A tiny blink escaped one of Hakram’s eyes, a momentary crack in his mask of equilibrium. He sat upright in his seat, glad, as so often before, that the old man was blind.

"Not the public’s, necessarily, but the ministers have…" he began.

"The ministers? That great thunderous gaggle of short-sighted polemicists? Oh, yes, I’m sure they love me. They’ll love me until I do something that doesn’t quite serve their interests, and then they’ll hem and haw and harrumph and draft legislation and set their lackeys to screaming, and before you know it we’re back to the low squabbling that keeps us stuck in the mud."

Abruptly he stopped there, and smoothed his eyebrows with a sharp upward motion of both hands. He stood up. Hakram waited, watching him intently.

"I’m not the person for it," said Shakor. He walked back over to the cabinet, found the bottle and returned.

"Sir…" said Hakram. Shakor quieted him with a gesture, then held out an open hand. He gave his glass to the old man.

"I appreciate your making the trip all the way out here," Shakor said, in a more convivial tone. He poured them two more drinks. "Did you have any problems getting in?"

"I was questioned a fair bit," said Hakram. "Nothing too bad."

"They know what they’re doing."

"I have no doubt, sir."

"If I’m not mistaken, there should be some domes perched on the horizon there." Shakor pointed in the direction of the window. "They’re synthesizing plants from the homeworld over there."

"Really?" said Hakram. He looked over Shakor’s shoulder. Past the sprawl of squat metal buildings beyond the window he saw three gigantic skulls jutting out of the landscape, retiring rays of sun laying checkered patterns over their silvery pates.

"Genesis vaults, they call them. They’re aiming to eventually have specimens of every known plant from Old Mother." Shakor took a sip of his drink.

"Impressive," said Hakram. "Very impressive. Wouldn’t have expected it from the Thukkers, to be perfectly honest."

Shakor set his drink on the table. "I wouldn’t have expected it from anyone," he said.

A period of silence passed between the two men, leaden with quiet consequence. Shakor was sitting with his elbows on his knees, flat palms pressed together, leaning forward. Hakram was sitting back, his hat in his lap and his left ankle resting on his right knee.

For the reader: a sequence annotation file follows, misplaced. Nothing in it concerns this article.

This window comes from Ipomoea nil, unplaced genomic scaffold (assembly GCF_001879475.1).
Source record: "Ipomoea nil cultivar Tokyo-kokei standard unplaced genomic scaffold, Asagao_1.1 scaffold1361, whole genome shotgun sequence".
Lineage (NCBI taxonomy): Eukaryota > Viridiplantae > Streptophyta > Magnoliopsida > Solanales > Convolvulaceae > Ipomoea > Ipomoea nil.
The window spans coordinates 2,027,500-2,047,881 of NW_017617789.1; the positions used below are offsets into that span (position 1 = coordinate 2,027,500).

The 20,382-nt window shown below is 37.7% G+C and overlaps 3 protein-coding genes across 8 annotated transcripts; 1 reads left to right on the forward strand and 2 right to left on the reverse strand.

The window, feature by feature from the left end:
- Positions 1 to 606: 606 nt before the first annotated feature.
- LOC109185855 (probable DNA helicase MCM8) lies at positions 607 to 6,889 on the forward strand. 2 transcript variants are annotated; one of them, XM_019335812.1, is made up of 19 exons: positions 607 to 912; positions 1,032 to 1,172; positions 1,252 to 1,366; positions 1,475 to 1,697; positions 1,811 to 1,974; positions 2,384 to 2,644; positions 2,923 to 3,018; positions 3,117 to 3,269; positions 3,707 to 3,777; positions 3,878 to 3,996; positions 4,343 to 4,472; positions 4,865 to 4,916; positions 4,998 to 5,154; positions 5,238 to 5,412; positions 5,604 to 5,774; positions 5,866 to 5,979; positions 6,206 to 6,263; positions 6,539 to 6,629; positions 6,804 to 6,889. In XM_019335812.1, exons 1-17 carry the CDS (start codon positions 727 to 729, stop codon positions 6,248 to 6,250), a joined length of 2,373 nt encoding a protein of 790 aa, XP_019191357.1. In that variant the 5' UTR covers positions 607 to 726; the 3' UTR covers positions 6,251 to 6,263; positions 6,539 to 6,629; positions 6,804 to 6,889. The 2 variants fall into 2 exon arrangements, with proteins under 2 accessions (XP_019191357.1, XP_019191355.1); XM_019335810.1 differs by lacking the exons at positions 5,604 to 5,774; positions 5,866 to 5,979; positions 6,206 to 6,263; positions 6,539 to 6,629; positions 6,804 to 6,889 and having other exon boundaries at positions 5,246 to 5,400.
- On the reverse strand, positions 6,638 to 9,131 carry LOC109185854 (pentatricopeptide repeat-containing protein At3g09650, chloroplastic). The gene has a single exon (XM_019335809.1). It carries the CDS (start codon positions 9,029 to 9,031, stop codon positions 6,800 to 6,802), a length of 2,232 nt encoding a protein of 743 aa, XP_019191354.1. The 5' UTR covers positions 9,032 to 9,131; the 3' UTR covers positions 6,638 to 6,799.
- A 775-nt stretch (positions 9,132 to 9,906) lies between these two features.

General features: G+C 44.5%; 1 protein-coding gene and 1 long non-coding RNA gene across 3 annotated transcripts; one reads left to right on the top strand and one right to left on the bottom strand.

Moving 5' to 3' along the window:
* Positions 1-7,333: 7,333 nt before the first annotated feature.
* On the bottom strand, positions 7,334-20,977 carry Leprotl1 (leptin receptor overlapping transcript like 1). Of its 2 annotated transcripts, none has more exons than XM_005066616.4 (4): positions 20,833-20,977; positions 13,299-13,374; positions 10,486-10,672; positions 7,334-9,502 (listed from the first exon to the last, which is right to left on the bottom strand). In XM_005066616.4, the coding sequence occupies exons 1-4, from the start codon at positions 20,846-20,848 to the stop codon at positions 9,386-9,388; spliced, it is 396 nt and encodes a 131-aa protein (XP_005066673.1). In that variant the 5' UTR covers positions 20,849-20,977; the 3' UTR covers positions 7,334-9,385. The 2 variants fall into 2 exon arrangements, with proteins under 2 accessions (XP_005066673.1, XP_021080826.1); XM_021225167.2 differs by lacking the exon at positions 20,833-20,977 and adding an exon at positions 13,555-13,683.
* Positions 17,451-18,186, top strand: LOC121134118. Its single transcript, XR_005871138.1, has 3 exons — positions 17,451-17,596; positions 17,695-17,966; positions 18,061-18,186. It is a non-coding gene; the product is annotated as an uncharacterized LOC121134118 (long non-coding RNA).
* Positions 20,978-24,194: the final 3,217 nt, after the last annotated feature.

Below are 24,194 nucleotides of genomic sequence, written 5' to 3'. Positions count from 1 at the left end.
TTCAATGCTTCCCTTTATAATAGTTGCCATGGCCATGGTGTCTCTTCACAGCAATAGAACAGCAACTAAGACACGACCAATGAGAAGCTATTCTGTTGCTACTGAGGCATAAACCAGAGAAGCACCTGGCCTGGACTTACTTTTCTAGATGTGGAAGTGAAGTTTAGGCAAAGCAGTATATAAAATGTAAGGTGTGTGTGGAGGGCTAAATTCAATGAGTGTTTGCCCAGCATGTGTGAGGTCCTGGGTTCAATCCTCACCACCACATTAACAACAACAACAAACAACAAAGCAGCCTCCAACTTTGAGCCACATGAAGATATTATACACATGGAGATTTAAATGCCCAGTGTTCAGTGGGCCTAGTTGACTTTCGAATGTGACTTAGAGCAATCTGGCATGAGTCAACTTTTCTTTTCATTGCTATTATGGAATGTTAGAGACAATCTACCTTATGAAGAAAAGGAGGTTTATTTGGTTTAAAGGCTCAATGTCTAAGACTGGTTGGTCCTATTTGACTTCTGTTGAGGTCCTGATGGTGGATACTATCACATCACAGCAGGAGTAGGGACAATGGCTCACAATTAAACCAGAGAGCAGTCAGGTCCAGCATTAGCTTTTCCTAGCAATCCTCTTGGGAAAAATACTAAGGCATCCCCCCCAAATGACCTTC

He switched legs, dusted a bit of lint off his calf and said "Maleatu… how can I get you to reconsider?"

And so the afternoon went.

"I have a message for you," said Hakram. He was standing by the window, looking out at the flat tops of the surrounding buildings, the tiny motes of windowlight like insect eyes in featureless faces.

Shakor raised his eyebrows and lifted his head slightly in the younger man’s direction. "Oh?" he said.

Hakram came back to his chair and seated himself. "You spoke of collateral damage earlier. About making sacrifices and never knowing whether they had any meaning."

Shakor nodded.

"Do you remember a decision of that sort that you made, twenty-six years ago, when you were fighting in Ammatar space?"

Shakor remained quiet, his face impassive.

"When the rest of the militia heads asked you to leave the front because your presence was bringing down too much heat on their heads?"

Shakor gave a slow nod, barely perceptible.

"When, despite their insistent cajoling and threatening, you stayed an extra two days in order to be able to gather crucial intel that would, it turned out, end up saving the lives of millions?"

"Yes, yes," said Shakor. "Very theatrical. You have my admiration. Get to the point."

"My message is from one of those commanders. Do you remember Silbraur Makusta?"

"Of course. He’s a high-ranking member of the Justice Department."

"Yes, but back then he led a group called the South Rixarn Army. It was one of the smaller militia groups active on the Derelik fringe back then."

Shakor’s eyebrows lowered and his jaw clenched. "I remember the SRA," he said.

"Close-knit group, largely family. Highly specialized. Came from a…"



"Just give me the message."

"Yes, sir. Senior Counsel Makusta heard through a common acquaintance in Fleet brass that I was going to go to the Sanctuaries to try and convince you to come back. When he did, he had this message delivered to me and said that it was to be given to you verbatim."

"I assume you’ve memorized it."

"You know me."

"Let’s hear it."

"Well, sir," Hakram began, then hesitated.

"Let’s hear it, Admiral," said Shakor.

"He wants you to know that every single one of them would have willingly chosen their fate, had they known the stakes."

There was a long pause.

"Very well, Admiral," said Shakor. "Thank you for coming."

As the mantle of dusk continued its gentle slide over the moon’s dry skin and its inhabitants began to lay themselves to rest, his modcom sounded again.

"This is Shakor."

"Emissary, Ambassador Keitan Yun has requested to speak with you."

He spun the orb in his hand for a few moments. How jagged it was.

"Put him through."